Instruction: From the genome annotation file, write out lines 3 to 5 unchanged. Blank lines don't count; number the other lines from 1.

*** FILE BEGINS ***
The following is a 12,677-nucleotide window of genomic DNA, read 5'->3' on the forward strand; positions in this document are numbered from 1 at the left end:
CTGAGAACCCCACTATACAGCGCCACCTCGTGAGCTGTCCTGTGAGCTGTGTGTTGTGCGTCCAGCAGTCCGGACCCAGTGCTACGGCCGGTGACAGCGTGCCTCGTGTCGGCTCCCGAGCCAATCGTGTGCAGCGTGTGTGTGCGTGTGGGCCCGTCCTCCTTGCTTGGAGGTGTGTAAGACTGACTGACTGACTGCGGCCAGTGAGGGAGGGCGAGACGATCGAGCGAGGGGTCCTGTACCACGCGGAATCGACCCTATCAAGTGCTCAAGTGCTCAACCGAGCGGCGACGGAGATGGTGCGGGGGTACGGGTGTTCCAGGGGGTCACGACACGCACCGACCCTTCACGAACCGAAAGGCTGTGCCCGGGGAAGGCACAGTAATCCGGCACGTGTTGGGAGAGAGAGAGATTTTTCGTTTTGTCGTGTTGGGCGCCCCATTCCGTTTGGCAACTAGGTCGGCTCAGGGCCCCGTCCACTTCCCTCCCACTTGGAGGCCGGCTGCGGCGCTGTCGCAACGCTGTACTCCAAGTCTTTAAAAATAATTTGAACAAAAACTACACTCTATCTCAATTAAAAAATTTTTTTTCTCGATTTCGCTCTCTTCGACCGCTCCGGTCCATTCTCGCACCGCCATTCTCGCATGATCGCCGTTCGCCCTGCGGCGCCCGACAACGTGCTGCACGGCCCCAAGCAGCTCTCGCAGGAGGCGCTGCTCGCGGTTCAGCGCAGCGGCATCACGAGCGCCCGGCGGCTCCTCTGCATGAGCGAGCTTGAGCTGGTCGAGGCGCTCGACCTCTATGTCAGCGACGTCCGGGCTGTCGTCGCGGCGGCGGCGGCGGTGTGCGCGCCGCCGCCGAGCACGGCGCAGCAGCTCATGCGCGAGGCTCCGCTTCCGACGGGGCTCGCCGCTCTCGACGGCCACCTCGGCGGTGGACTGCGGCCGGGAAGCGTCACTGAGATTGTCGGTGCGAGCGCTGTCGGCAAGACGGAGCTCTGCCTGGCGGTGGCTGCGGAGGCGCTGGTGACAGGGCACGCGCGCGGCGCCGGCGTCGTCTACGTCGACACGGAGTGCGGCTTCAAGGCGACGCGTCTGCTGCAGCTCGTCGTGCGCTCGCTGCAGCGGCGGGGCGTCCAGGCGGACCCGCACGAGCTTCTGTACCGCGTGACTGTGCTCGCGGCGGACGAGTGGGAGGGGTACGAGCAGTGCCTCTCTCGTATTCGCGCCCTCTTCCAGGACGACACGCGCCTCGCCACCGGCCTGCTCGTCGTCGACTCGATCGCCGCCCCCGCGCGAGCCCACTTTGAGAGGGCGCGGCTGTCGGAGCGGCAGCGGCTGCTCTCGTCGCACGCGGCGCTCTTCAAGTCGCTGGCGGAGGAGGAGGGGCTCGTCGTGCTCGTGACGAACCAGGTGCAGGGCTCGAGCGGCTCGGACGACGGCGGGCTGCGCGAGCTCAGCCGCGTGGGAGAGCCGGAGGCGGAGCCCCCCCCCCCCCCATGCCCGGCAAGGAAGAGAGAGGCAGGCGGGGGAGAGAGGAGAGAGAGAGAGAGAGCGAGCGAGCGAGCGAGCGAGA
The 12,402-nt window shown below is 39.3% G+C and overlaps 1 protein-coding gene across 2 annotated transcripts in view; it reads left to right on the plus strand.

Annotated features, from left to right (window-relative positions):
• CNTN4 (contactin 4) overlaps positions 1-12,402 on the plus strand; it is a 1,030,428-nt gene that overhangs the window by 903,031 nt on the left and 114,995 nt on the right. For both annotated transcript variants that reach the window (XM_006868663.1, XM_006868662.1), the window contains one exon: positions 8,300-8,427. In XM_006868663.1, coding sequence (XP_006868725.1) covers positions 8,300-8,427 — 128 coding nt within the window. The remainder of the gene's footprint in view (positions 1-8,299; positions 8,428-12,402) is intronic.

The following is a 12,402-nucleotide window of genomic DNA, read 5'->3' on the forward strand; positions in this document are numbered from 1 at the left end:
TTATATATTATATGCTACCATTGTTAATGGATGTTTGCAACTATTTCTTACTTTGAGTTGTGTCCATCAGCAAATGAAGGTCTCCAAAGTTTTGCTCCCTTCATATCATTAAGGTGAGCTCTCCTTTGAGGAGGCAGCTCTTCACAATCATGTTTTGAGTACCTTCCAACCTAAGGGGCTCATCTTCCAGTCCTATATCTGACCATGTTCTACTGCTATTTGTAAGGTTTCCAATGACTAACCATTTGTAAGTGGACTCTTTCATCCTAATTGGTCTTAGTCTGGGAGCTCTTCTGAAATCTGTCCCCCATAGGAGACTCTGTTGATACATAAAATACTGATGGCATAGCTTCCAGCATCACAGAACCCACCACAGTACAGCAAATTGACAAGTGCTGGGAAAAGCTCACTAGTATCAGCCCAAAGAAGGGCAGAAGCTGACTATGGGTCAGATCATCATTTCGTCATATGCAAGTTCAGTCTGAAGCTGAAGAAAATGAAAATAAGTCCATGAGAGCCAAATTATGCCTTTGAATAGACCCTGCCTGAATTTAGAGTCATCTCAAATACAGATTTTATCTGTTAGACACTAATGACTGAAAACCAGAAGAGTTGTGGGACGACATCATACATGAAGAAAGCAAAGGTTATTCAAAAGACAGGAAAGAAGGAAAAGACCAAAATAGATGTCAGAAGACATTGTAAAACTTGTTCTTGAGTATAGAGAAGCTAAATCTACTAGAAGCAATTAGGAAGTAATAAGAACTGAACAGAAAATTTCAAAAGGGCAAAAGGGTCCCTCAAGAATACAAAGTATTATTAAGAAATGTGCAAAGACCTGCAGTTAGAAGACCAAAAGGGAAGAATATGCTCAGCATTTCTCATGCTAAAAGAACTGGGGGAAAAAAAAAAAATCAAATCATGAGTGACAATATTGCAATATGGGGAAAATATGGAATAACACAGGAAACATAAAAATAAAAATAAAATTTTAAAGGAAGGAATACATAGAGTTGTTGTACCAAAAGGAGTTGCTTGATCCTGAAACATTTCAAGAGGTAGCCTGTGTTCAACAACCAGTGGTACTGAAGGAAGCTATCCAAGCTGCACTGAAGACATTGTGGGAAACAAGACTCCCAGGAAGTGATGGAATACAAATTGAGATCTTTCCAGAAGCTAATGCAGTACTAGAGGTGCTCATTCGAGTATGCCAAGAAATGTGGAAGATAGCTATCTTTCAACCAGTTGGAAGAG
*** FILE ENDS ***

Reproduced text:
The 12,402-nt window shown below is 39.3% G+C and overlaps 1 protein-coding gene across 2 annotated transcripts in view; it reads left to right on the plus strand.

Annotated features, from left to right (window-relative positions):
• CNTN4 (contactin 4) overlaps positions 1-12,402 on the plus strand; it is a 1,030,428-nt gene that overhangs the window by 903,031 nt on the left and 114,995 nt on the right. For both annotated transcript variants that reach the window (XM_006868663.1, XM_006868662.1), the window contains one exon: positions 8,300-8,427. In XM_006868663.1, coding sequence (XP_006868725.1) covers positions 8,300-8,427 — 128 coding nt within the window. The remainder of the gene's footprint in view (positions 1-8,299; positions 8,428-12,402) is intronic.